If you are ready to plate the image, set the project’s output transform from sRGB to ACEScg. Similar to plating for LOG, it will look funky when ACES is viewed without an appropriate output transform on our 8bit monitors. But not to worry, the information here is correct for an ACEScg workflow. 

Getting ready to plate in ACEScg

Change output device transfrom to ACEScg.
We’ve previously set the output transformation to accommodate viewing the image correctly on our sRGB monitors, now we want to output to an ACEScg workspace, we we have to change this setting here.

In the settings tab, under color management, we’ll now select ACEScg as our output transform. 

The image now looks funky again, because our monitors aren’t able to display the copious amount of information in ACES. But that’s okay, we’re going to export all this information into a nice spacious EXR container for use in production. 

Delivering plates for production (in EXR)

There are many different ways to deliver (export) clips from Resolve. In our case, we want to retain data especially those hidden in overexposed highlights, we’re going to use OpenEXR.

  • Export video as Individual clips. Every clip on the timeline will be exported individually.
  • Choose EXR, RGB half (ZIP Compression): This exports a 16bit compressed lossless EXR file which would be more than sufficient for most cinema level footage which usually ranges from 10-12bit, topping out at 16bit with RED cameras. 
  • Choose the same resolution as the footage

Under file settings, choose what you like, but we prefer these settings:

  • Use the source name and add unique filenames. This helps with keeping things consistent and ‘traceable’ should anything go awry later on. (you can find the original clip)
  • Place your plates in a subfolder if you like
  • We usually change the frame padding to 4 (eg. filename.0001.exr)
  • Force the clips to start at frame 1.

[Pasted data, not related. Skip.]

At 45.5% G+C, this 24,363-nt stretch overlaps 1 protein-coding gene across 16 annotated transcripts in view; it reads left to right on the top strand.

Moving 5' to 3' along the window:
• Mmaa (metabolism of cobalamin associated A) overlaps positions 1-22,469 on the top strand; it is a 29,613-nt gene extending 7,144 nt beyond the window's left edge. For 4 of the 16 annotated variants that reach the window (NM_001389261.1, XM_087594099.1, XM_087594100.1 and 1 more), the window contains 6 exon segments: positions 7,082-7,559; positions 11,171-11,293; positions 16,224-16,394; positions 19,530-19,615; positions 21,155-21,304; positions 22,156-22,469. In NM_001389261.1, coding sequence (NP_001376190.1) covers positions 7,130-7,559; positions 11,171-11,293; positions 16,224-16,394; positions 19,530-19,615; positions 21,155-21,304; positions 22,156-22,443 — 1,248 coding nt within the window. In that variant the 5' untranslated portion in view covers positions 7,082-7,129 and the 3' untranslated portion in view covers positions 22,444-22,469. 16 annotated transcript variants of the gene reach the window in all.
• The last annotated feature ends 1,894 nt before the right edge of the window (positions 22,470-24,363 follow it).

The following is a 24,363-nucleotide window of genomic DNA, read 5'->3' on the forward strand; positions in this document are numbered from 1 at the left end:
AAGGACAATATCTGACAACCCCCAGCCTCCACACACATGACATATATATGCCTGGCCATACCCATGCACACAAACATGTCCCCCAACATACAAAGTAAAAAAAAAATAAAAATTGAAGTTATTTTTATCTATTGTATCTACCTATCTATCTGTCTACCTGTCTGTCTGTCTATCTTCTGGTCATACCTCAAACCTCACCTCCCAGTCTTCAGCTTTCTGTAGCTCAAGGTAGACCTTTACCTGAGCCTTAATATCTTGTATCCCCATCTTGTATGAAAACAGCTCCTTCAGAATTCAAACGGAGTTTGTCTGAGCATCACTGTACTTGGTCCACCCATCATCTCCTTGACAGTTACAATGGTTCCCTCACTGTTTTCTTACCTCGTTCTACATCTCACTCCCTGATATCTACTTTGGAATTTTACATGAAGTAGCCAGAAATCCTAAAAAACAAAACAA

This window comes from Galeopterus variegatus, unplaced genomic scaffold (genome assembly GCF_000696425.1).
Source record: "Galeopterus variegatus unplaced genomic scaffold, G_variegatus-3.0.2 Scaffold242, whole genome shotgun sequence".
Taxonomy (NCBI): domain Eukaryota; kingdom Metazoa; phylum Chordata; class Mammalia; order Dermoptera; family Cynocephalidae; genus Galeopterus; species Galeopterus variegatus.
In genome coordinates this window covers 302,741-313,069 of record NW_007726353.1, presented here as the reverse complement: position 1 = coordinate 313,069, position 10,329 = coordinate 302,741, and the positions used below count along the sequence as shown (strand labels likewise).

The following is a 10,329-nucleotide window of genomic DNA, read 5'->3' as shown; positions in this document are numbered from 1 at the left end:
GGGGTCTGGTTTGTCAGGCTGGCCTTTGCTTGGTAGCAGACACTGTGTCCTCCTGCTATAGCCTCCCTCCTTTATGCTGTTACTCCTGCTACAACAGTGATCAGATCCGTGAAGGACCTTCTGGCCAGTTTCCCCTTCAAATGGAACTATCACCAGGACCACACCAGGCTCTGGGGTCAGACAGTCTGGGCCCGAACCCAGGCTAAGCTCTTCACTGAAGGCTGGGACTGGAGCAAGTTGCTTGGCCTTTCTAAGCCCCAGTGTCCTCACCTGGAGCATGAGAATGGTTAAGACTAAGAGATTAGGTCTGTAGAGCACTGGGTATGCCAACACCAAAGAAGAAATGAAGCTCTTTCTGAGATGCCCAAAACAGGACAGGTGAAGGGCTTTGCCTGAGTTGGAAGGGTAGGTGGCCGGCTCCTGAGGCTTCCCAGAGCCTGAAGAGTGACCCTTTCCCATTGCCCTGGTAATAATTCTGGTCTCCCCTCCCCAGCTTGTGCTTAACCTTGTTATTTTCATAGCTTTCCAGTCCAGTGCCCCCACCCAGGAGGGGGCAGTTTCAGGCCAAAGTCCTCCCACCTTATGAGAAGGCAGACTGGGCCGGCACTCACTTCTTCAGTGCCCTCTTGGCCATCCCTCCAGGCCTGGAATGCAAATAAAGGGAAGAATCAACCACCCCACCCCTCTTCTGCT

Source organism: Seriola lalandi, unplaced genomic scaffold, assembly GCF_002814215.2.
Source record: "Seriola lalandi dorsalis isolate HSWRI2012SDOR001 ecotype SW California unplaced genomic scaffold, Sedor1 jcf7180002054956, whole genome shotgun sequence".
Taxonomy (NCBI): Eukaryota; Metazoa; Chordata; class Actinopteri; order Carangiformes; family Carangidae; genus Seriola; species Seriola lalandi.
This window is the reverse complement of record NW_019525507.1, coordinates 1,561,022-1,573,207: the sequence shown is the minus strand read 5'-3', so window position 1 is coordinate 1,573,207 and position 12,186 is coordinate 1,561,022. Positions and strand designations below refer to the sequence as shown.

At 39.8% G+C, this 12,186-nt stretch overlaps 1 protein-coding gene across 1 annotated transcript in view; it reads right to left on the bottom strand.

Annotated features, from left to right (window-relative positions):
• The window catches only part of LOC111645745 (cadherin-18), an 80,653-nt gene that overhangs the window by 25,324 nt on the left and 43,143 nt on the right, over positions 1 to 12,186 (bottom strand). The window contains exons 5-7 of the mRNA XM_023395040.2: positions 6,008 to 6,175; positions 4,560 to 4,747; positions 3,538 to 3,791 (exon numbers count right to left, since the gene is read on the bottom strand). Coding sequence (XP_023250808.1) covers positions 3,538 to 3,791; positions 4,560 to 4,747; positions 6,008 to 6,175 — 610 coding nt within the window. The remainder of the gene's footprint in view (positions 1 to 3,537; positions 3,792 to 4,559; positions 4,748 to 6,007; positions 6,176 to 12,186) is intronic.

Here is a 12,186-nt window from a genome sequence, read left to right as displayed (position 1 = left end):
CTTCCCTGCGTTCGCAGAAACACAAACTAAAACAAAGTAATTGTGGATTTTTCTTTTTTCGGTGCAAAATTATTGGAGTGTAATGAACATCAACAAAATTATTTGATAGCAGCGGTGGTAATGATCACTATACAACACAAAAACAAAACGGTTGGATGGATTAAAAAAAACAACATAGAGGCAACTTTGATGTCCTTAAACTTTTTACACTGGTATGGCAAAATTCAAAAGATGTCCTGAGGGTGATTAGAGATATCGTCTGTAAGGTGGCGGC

• Place clips in separate folders (if not it’s gonna get really messy with image sequences)

Nuke: Layout and Prep

Nuke has to be set up to work in ACES
prior to this part, if not colors and values will not behave correctly. 

Now, importing our exported ACEScg plate into Nuke should yield results consistent with what we saw in Resolve. Here in Nuke, read our plates as ACEScg Colorspace, and the viewer should be transforming all the ACEScg information correctly to display on our sRGB monitor. 

We are now ready to work with our footage in Nuke ACEScg.

Maya: CG Production

An ACES workflow for VFX must include using these clips into some 3D software. And importing our ACES plate into Maya is straight-forward since the default working color space is ACEScg. All linear encoded files (like EXR) are read in “Raw”, so proper color management is performed automatically.

This should work the same for other 3D software like Houdini and Blender, as long as they are set up to work in ACEScg, and are reading our plates (color space) correctly too. 

Nuke: Comp and Deliver

Now let’s give our cat Caipng, some floating magical pink thingies in comp.

Perfect. Now, here we have two ways to deliver our work from Nuke. 

  1. OpenEXR image sequence (ACEScg/ACES2065-1)
  2. MOV ProRes 4444 file (ARRI V3 Log C EI800 Wide Gamut) <<preferred.

OpenEXR image sequence (ACEScg)

This is technically the ‘best’ output deliverable since it is virtually a 99.99% 1:1 export from whatever we work on in Nuke. The only issue with this delivery, is the file size. On top of that, most video production houses don’t like working with EXR image sequences; It’s slow to read, and cumbersome to organize. 

MOV ProRes 4444 file (ARRI V3 Log C EI800 Wide Gamut)
Alternatively, what we find the ‘best’, is a reasonable compromise! Exporting in a LOG format that is widely used in the industry is something we’ve found to be both extremely compatible, and space-saving. too.